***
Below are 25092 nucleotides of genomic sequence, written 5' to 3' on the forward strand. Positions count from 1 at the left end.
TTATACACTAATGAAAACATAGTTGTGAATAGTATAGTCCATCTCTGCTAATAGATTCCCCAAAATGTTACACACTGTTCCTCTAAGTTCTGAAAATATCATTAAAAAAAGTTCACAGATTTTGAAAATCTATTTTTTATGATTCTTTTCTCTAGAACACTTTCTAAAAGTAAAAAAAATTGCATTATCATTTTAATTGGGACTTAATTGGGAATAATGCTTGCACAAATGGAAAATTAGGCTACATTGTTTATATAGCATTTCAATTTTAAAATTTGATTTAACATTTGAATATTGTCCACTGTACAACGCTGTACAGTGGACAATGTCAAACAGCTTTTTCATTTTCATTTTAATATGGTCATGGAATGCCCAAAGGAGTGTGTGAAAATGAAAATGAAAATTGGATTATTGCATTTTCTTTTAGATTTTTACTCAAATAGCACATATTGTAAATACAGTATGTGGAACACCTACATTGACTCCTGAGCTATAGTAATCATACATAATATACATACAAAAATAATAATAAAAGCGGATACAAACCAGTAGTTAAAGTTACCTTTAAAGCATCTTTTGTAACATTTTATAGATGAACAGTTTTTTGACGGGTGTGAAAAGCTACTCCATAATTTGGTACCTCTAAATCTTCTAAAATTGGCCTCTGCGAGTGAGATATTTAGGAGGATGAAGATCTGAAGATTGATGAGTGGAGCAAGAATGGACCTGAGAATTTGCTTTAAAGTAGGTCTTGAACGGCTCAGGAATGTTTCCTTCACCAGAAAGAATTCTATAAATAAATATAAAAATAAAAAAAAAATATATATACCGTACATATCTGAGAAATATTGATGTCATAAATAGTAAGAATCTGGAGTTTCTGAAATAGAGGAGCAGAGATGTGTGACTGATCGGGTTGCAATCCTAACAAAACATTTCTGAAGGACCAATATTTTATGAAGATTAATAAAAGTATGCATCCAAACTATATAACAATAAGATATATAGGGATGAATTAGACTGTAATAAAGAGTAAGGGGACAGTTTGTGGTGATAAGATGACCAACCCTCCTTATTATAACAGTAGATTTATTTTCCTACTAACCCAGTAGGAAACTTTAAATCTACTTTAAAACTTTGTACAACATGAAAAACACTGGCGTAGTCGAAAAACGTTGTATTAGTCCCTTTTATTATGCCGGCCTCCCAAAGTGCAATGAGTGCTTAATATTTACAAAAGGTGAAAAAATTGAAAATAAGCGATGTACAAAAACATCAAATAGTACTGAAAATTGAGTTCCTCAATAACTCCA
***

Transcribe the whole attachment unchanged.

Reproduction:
Below are 25092 nucleotides of genomic sequence, written 5' to 3' on the forward strand. Positions count from 1 at the left end.
TTATACACTAATGAAAACATAGTTGTGAATAGTATAGTCCATCTCTGCTAATAGATTCCCCAAAATGTTACACACTGTTCCTCTAAGTTCTGAAAATATCATTAAAAAAAGTTCACAGATTTTGAAAATCTATTTTTTATGATTCTTTTCTCTAGAACACTTTCTAAAAGTAAAAAAAATTGCATTATCATTTTAATTGGGACTTAATTGGGAATAATGCTTGCACAAATGGAAAATTAGGCTACATTGTTTATATAGCATTTCAATTTTAAAATTTGATTTAACATTTGAATATTGTCCACTGTACAACGCTGTACAGTGGACAATGTCAAACAGCTTTTTCATTTTCATTTTAATATGGTCATGGAATGCCCAAAGGAGTGTGTGAAAATGAAAATGAAAATTGGATTATTGCATTTTCTTTTAGATTTTTACTCAAATAGCACATATTGTAAATACAGTATGTGGAACACCTACATTGACTCCTGAGCTATAGTAATCATACATAATATACATACAAAAATAATAATAAAAGCGGATACAAACCAGTAGTTAAAGTTACCTTTAAAGCATCTTTTGTAACATTTTATAGATGAACAGTTTTTTGACGGGTGTGAAAAGCTACTCCATAATTTGGTACCTCTAAATCTTCTAAAATTGGCCTCTGCGAGTGAGATATTTAGGAGGATGAAGATCTGAAGATTGATGAGTGGAGCAAGAATGGACCTGAGAATTTGCTTTAAAGTAGGTCTTGAACGGCTCAGGAATGTTTCCTTCACCAGAAAGAATTCTATAAATAAATATAAAAATAAAAAAAAAATATATATACCGTACATATCTGAGAAATATTGATGTCATAAATAGTAAGAATCTGGAGTTTCTGAAATAGAGGAGCAGAGATGTGTGACTGATCGGGTTGCAATCCTAACAAAACATTTCTGAAGGACCAATATTTTATGAAGATTAATAAAAGTATGCATCCAAACTATATAACAATAAGATATATAGGGATGAATTAGACTGTAATAAAGAGTAAGGGGACAGTTTGTGGTGATAAGATGACCAACCCTCCTTATTATAACAGTAGATTTATTTTCCTACTAACCCAGTAGGAAACTTTAAATCTACTTTAAAACTTTGTACAACATGAAAAACACTGGCGTAGTCGAAAAACGTTGTATTAGTCCCTTTTATTATGCCGGCCTCCCAAAGTGCAATGAGTGCTTAATATTTACAAAAGGTGAAAAAATTGAAAATAAGCGATGTACAAAAACATCAAATAGTACTGAAAATTGAGTTCCTCAATAACTCCA